The statement below is interesting, because it is enquiring as to whether they are stone forming...so to me while she is saying the urine screening can detect those at risk... well.... the question I still have is how  many of the urine screened positives do form stones? Maybe they don't have enough samples from stone forming mastiffs or something.
Your offer to get samples from a family with a dam known to have produced cystinuric (or stone forming?) offspring and crossings between closely related animals may certainly be helpful.

She seems hopeful that they are closer now than ever before to developing a DNA test..but it all sounds a bit wishy washy really dosn't it.

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Reply with quote  #9 
  My exact thoughts, Karen--a bit wishy washy.  The best input she could offer was for us to continue to donate money and send them urine to test.  OK, where has that got us so far?

I didn't feel that she answered my questions--just gave me the same ole spill that we have beeen hearing the last past few years.

I don't know about you, but when I ask direct questions--I usually expect direct answers. I asked if they needed DNA sampling from a "known Group" of clossely related dogs VS. a random sampling (where whomever has an affected dog sends them a sample in) and if samples from dogs who have a "clear" history for 2-3 generations would help. I din't really get a clear answer on those questions.

IMO-I do believe if a study was set us using one or two breedings from known carrier females (maybe sisters or Dam/Daughter) bred to an affected male (maybe even using the same male) a DNA test could be derived much easier. By using a gentic sampling of closely related dogs, we could isolate the gene easier when compared to a sampling of "clear" dogs.

Of course, no one wants to breed affected dogs.  However, if a few dogs were bred specifically to find this gene-the long range effect would be a positive benefit for our breed.  Look at the PRA study That was done.  Establishing an affected sampling was key to it's development.  With the cooperation of breeders, it could be done.

Of course, we would need to provide homes and care for these dogs.  I believe we could spay/neuter the puppies bred and follow the care of the males.  It would mean a short term sacrifice for a few.

Don't you think UPenn  has the facilities, abilities, staff and could set up the same type of study?  I do.  If they are not willing to take this step for Mastiffs, then we do need to go elsewhere.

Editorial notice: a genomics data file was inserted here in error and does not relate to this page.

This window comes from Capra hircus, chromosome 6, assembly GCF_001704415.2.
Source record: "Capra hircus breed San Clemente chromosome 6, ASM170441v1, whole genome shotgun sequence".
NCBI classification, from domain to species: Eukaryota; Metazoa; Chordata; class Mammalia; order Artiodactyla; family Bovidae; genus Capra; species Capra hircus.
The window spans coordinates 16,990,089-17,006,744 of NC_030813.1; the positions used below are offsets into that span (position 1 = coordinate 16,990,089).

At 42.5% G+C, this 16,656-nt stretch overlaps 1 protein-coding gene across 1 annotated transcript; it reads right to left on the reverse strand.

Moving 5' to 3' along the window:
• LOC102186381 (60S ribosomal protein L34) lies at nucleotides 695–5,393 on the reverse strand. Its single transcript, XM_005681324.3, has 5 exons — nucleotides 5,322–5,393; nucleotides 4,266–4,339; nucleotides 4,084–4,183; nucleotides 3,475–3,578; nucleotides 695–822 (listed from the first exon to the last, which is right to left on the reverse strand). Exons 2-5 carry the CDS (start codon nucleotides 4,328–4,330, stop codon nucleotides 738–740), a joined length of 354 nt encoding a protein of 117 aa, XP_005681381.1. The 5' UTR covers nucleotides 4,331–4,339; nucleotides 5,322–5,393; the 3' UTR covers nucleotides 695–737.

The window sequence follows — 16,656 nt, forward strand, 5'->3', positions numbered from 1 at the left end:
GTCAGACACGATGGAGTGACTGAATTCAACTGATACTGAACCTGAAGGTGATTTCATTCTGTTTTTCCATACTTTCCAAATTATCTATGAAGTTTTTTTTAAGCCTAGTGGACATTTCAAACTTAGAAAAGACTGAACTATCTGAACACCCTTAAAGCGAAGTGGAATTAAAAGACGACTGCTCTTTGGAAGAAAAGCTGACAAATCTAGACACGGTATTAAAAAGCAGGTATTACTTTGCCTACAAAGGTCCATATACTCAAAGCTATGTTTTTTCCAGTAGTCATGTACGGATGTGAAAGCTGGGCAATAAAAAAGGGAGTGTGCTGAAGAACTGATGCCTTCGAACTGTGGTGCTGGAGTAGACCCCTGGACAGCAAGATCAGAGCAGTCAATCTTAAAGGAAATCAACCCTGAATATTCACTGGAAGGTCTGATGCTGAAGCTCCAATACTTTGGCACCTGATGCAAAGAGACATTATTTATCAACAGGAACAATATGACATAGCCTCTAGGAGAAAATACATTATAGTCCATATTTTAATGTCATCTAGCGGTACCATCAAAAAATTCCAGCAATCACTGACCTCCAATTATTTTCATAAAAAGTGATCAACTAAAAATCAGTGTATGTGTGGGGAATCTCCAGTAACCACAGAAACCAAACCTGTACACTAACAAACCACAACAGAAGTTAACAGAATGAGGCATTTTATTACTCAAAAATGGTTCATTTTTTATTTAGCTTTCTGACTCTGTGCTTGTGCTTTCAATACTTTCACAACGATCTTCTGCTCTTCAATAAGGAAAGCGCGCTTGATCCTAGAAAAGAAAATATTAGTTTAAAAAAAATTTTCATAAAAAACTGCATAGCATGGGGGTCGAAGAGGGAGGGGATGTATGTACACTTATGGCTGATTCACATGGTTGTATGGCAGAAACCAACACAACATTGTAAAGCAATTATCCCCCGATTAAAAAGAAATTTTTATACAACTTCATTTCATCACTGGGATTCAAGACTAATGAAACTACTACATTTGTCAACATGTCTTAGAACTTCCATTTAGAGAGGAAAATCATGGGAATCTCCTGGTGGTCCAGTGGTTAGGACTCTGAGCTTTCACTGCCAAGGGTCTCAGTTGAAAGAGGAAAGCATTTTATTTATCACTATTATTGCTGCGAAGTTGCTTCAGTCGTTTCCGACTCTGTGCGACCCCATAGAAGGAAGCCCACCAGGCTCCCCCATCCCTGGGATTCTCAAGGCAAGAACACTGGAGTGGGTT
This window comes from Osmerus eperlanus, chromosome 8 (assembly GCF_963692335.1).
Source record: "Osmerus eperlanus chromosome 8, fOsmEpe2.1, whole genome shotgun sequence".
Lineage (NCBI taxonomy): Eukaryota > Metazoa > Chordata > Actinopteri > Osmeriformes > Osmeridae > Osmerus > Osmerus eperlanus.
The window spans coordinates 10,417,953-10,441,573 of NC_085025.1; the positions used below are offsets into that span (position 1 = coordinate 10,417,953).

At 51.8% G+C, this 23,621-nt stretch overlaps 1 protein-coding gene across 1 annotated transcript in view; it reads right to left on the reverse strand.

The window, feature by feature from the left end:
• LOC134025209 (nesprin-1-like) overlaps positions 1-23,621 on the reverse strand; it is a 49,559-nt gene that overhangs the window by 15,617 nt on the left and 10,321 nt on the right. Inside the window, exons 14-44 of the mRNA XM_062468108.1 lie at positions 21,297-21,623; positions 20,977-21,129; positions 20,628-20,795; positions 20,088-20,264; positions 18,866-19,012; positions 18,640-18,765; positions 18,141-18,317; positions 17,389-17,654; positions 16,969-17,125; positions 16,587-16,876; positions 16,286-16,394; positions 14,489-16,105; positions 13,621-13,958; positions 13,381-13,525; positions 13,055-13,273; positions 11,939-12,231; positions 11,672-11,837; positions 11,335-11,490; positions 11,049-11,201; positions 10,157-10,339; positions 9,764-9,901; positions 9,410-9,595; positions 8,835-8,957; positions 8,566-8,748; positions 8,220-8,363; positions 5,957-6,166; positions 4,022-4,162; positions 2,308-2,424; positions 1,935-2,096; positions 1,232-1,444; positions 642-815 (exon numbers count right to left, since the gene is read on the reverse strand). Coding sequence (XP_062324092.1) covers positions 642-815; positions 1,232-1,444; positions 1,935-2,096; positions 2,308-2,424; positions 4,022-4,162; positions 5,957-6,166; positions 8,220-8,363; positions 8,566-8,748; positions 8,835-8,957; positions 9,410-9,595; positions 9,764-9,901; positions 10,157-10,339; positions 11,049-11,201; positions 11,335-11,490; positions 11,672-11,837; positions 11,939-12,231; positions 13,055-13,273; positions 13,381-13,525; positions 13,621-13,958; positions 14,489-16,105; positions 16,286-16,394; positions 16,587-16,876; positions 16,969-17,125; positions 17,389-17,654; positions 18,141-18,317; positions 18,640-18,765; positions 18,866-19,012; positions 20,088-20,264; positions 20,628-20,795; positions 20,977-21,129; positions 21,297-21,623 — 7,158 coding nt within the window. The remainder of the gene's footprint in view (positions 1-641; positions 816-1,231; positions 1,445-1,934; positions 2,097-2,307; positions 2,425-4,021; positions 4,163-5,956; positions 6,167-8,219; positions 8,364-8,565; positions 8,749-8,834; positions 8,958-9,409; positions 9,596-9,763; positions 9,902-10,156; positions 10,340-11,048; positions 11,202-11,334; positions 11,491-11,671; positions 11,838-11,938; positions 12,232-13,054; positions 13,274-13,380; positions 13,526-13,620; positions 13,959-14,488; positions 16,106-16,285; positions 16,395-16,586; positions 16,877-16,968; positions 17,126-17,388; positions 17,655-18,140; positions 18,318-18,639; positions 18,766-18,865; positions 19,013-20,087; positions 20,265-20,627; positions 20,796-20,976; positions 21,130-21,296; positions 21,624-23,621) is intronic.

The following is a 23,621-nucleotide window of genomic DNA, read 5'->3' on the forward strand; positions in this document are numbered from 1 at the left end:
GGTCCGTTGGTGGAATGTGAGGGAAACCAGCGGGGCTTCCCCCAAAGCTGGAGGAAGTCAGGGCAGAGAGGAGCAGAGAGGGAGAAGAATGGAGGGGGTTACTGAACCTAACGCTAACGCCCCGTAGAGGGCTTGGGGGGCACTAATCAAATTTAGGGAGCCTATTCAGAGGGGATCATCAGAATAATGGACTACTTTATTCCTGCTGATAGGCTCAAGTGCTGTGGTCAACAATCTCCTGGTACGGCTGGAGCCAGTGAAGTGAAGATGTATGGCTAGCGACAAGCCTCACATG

Since supplementing a cysturnic dog with Vitamin C can lead to the formation of stones--those of us who have always used vitamin C in our dogs and have not had any problems could  be fairly sure our dogs from the past (those not tested) could be clear.    IMO-If you have never produced a positive tested or symptomatic (stone-forming) dog and you have used Vit C.--I would venture a guess that your dogs are clear; but this will never be "proved" without a DNA test.  

I don't want to wait 20 years to get a DNA test.  In 20 years, our breed could be like the Newfies with both male and females affected. IMO- waiting is not an option.



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Reply with quote  #10 
It would seem to me that if they are working off of grant money, there should be (would be?!) some document(s) that detail effort (methodology etc) and results (if any or none or partial or prelim) - also I would expect that there would be continued grant apps of some kind ? I am unfamiliar with open-ended grants that require no applications or reporting from the grantee....perhaps only with the AKC

Erika M.


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HI
Well one breeder ,with  three affected Males ,out of the same litter .
Has asked that Her Bitch be used , for a test breeding ,

She was told by MCOA Member ,that they could not go along with that .
Because even tho the Females would be fixed , it would not be right to have to put the positive males down , if they formed stones ,plus the expense
to the  adopted owners of these dogs ,would be  too great ,to keep them going .


NOW my look on this is ! Isn't better to sacrifice a few Dogs ,to save Hundreds ???

I know its not an easy ,decision to make , but if it would save the breed ????
Rather than all this guessing ,of who will and Who wont form stones ???

Or who to breed to ?? These Dogs that are coming up positive , are truly good lines and with great type and substance

It would be a shame to loose those lines

It makes one also wonder !! How bad it got in Newfs .If it took twenty years   to find the DNA ?

Marge

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basis of cystinuria in Mastiffs.
Currently we are offering a urine screen that can detect animals at risk to develop cystine calculi.

 
So does this mean ,the testing that we do now .
Is the one that say ,a the dog is at risk ?? Or  the Dog has Cystinuria and should not be bred ??
 
They are truly very glib ,on their information
 
 
Marge
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I have offered to take a dog from said breeding so has several others. We know the risk and the expense. But yet MCOA still wont go along with it. WHY?